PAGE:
Monday, June 17, 2013

Ode to my Dishwasher

I moved to Brooklyn in January. After five epic years in the East then West Villages of Manhattan, I followed the masses across the East River to the coolest borough of all.

Newly engaged and at the end of our leases, Jon and I decided to move in together. We set our sights on Greenpoint, a formerly industrial and traditionally Polish "up and coming"  neighborhood just across the park from the hipster* mecca of Williamsburg, Brooklyn.

We rolled our eyes at Williamsburg's sparkling new monster developments with their magenta uplights and 24-hour fitness centers. In emails to brokers we called ourselves "Greenpoint kinda people": visionaries with the patience for a three-train commute and apartment hallways that perpetually smell like pierogi.

In Greenpoint, we would bike across the Pulaski bridge, prefer Paulie Gee's to Roberta's and get drunk at  bars that used to be warehouses-- all while paying less rent than those wannabes in Williamsburg. It was decided.

Then we started searching. Thing is, when New York Magazine slaps the "up and coming" label on a neighborhood it comes up faster than Oprah's favorite loofa/cookbook/colonic. Vacancy in the desirable parts of Greenpoint was scarce. Our reasonably-priced, newly-renovated 1.5 bedroom with lots of windows simply did not exist. Not in Greenpoint. Not for a January move in. Not even close.

One night after an especially discouraging day of hunting, when Jon wasn't looking, I expanded my Internet search to include Williamsburg. The first six results were apartments in the same 100 unit, seven floor building. The bullet point amenities took aim. Dishwasher! Doorman! Elevator! Oh my!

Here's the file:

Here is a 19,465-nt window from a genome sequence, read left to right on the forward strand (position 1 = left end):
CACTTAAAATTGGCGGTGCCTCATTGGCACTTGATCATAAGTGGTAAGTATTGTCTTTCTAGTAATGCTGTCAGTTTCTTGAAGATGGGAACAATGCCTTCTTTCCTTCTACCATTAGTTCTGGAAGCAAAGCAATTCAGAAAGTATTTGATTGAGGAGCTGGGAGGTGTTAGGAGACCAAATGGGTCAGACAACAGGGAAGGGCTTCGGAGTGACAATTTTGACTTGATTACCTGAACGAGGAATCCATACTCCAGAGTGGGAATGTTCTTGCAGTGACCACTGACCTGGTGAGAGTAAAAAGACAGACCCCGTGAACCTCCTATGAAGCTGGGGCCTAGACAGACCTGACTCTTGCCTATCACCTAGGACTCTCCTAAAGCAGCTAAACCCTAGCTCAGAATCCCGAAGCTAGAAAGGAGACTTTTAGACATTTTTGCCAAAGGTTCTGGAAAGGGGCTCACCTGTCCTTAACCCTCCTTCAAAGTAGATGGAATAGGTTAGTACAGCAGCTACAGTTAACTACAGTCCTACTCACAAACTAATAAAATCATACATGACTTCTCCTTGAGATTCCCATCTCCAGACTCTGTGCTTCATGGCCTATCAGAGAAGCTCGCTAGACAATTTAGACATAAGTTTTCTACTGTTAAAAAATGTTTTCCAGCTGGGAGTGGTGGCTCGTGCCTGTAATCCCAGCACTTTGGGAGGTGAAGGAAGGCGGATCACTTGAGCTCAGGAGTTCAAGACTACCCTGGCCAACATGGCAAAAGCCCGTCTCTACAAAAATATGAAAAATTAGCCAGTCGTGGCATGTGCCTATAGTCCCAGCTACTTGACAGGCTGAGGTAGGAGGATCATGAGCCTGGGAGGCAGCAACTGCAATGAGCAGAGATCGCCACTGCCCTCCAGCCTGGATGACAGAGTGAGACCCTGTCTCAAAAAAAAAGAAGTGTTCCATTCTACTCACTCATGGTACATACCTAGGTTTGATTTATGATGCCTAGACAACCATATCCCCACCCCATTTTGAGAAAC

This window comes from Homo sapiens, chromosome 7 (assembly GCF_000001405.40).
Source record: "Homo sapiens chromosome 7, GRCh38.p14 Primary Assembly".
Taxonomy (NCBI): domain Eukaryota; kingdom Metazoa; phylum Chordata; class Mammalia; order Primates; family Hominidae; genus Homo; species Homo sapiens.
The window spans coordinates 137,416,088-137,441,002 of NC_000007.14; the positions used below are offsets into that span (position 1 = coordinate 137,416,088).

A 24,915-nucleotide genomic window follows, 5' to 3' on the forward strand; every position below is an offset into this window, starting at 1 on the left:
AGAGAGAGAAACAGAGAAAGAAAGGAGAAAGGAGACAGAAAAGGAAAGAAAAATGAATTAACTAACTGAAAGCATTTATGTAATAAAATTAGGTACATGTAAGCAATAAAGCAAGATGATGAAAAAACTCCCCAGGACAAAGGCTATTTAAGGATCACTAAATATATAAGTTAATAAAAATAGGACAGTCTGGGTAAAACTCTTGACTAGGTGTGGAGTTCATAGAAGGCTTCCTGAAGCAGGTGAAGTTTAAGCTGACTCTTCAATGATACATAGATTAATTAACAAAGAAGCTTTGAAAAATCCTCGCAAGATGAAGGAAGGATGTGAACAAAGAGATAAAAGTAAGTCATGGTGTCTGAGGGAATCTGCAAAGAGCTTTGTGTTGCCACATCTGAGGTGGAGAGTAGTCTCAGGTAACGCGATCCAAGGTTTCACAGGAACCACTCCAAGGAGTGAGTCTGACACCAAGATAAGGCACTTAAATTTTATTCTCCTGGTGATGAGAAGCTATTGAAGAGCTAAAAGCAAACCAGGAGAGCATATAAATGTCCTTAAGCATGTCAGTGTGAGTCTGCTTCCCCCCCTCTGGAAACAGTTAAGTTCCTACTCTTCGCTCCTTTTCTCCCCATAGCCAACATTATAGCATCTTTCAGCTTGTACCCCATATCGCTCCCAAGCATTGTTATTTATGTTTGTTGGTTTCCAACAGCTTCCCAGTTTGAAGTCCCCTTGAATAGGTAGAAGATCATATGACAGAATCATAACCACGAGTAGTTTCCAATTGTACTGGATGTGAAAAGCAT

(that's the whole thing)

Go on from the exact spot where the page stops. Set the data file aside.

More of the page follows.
I couldn't click away. The rent was a bit more than we wanted to spend but the one-bedroom looked pristine, spacious, sunny and sweet baby Jesus there's an outdoor pool. 

Awe struck, I imagined myself floating in that pool, sipping lemonade from a cup my dishwasher washed. My Spanish soap opera star doorman would wait poolside with a package he signed for and a fresh towel washed in my very own washing machine. (In my fantasy doormen can be cabana boys too.)

Maybe Williamsburg isn't so bad. Jon agreed quicker than you can say roof deck. 

I was working late most nights so Jon agreed to see the available unit without me. Before he was even out of the  lobby  he called insisting that we submit an application. (In Jon's dream bubble, I'm fairly certain the doorman is a bartender pouring small batch bourbon.)

Long blog post short, we rented the crap out of that unit. Five months later, we're happy as cohabiting clams. Clams who let their dishwasher deal with their cereal bowls. Clams who can walk barefoot to their floor's tidy little garbage shoot. Clams who don't have to trek out to some unfindable UPS store in Queens for a package of shoes after three delivery notices get blown off their front door. (For those of you non-New York City dwellers currently unimpressed by that short list of amenities they are the suburban equivalent of  upgrading to a waterfront mansion with a live-in maid and butler.)

The neighborhood is as hipster as we suspected. During my few minute walk home, I'll spot no less than five sleeves of tattoos, six ironic mustaches and at least one girl wearing a Blossom hat.  There are more vinyl record stores than there are banks, and the tiny bodega near the train sells at least half a dozen different flavors of organic kale chips.

And my fellow building tenants? They're even hipper than we imagined. But not at all like the tattered T-shirt, anti-everything vegans chain smoking on Bedford Avenue. These hipsters don't even smell. They wear Wayfarers in our elevator, smoke expensive pot on our roof top and blast indie bands I'm not cool enough to recognize during
their Kentucky Derby/Master's Golf themed parties.

So if our neighborhood is hip and our building is hip, what does that make Jon and me?

Happy. Really, really happy.

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